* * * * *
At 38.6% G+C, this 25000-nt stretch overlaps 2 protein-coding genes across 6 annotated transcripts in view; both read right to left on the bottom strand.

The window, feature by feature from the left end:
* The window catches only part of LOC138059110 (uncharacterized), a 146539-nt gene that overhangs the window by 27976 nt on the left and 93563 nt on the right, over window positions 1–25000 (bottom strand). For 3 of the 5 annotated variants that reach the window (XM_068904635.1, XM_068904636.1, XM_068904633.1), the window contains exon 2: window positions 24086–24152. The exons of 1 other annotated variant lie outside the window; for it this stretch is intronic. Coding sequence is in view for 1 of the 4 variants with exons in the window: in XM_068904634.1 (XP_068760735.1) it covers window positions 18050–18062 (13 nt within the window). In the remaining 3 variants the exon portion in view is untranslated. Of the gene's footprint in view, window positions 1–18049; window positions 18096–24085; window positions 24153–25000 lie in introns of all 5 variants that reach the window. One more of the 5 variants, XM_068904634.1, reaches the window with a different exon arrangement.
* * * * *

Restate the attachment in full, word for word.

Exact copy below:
At 38.6% G+C, this 25000-nt stretch overlaps 2 protein-coding genes across 6 annotated transcripts in view; both read right to left on the bottom strand.

The window, feature by feature from the left end:
* The window catches only part of LOC138059110 (uncharacterized), a 146539-nt gene that overhangs the window by 27976 nt on the left and 93563 nt on the right, over window positions 1–25000 (bottom strand). For 3 of the 5 annotated variants that reach the window (XM_068904635.1, XM_068904636.1, XM_068904633.1), the window contains exon 2: window positions 24086–24152. The exons of 1 other annotated variant lie outside the window; for it this stretch is intronic. Coding sequence is in view for 1 of the 4 variants with exons in the window: in XM_068904634.1 (XP_068760735.1) it covers window positions 18050–18062 (13 nt within the window). In the remaining 3 variants the exon portion in view is untranslated. Of the gene's footprint in view, window positions 1–18049; window positions 18096–24085; window positions 24153–25000 lie in introns of all 5 variants that reach the window. One more of the 5 variants, XM_068904634.1, reaches the window with a different exon arrangement.